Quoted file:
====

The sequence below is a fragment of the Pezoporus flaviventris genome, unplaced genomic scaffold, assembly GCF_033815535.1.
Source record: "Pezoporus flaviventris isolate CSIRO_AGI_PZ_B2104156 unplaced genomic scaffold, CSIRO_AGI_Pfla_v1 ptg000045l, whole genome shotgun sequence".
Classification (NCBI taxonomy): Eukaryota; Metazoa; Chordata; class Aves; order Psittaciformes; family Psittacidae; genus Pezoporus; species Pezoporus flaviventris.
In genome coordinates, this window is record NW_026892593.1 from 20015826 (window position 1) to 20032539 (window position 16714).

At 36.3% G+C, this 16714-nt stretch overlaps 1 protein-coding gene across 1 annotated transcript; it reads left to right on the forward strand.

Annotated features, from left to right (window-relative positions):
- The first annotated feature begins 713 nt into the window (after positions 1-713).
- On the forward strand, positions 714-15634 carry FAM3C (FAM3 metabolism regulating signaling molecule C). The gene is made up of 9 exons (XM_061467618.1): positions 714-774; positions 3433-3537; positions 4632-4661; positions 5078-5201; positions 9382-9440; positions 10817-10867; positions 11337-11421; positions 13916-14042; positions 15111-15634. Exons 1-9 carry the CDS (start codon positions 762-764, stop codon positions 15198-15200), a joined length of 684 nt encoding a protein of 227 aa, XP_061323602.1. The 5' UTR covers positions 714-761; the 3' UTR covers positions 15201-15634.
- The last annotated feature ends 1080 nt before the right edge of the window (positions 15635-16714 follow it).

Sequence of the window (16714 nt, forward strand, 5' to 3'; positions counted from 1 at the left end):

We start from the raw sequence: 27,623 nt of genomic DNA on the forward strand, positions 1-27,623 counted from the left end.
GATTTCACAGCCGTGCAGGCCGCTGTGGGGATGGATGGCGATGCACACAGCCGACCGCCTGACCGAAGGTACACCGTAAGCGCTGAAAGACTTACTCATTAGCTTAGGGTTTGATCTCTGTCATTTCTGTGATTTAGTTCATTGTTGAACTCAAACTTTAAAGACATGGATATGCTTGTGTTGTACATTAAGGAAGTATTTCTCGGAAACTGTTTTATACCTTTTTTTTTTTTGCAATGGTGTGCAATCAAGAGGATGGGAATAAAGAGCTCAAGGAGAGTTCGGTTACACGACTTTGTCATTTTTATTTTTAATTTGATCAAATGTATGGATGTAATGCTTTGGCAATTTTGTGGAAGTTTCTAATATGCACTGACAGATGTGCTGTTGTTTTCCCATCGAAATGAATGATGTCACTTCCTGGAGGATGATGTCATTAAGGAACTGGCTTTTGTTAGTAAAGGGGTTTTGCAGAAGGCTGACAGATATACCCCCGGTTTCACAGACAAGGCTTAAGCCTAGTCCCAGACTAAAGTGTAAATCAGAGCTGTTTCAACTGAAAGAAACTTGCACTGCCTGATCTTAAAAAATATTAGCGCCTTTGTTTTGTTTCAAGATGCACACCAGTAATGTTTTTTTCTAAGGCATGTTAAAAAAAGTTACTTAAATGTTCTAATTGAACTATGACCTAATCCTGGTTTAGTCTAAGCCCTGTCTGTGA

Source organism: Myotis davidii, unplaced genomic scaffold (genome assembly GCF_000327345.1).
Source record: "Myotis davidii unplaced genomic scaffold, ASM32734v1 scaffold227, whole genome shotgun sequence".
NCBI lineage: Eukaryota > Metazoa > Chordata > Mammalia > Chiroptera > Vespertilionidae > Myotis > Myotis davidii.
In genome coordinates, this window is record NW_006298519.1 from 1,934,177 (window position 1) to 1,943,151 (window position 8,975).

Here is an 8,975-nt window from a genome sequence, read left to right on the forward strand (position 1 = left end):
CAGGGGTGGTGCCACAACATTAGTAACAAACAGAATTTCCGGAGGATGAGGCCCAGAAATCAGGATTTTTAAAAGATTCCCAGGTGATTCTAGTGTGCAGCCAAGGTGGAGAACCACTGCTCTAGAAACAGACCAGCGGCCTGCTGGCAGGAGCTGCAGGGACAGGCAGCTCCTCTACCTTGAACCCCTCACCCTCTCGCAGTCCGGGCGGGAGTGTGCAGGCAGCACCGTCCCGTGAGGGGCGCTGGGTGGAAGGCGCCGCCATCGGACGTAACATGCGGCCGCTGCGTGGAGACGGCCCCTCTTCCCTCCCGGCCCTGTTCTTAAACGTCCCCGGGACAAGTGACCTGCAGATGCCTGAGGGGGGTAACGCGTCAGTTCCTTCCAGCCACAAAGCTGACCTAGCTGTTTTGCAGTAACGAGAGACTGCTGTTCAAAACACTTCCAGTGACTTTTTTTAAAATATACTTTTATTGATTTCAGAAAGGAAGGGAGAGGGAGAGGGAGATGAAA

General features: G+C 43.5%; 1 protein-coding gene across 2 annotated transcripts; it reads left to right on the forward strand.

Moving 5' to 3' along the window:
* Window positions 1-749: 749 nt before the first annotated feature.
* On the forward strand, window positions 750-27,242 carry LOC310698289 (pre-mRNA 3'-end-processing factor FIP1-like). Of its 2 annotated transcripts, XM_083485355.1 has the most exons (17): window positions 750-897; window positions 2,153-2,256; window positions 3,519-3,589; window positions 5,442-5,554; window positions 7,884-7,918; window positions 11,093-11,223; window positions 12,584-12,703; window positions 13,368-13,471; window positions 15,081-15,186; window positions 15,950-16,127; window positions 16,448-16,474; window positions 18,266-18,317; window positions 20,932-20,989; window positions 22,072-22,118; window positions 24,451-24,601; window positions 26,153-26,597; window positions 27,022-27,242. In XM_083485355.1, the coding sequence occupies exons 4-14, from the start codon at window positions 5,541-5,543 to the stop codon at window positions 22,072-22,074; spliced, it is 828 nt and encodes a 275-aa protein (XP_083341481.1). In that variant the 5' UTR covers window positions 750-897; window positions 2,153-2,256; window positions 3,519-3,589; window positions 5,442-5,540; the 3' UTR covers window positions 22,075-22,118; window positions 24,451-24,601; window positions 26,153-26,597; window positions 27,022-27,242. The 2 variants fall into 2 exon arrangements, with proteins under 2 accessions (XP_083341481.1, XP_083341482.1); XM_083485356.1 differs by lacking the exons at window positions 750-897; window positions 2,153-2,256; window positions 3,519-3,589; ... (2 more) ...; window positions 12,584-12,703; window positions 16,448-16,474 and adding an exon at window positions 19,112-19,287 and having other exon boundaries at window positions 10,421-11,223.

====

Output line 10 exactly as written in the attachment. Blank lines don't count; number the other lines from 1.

Sequence of the window (16714 nt, forward strand, 5' to 3'; positions counted from 1 at the left end):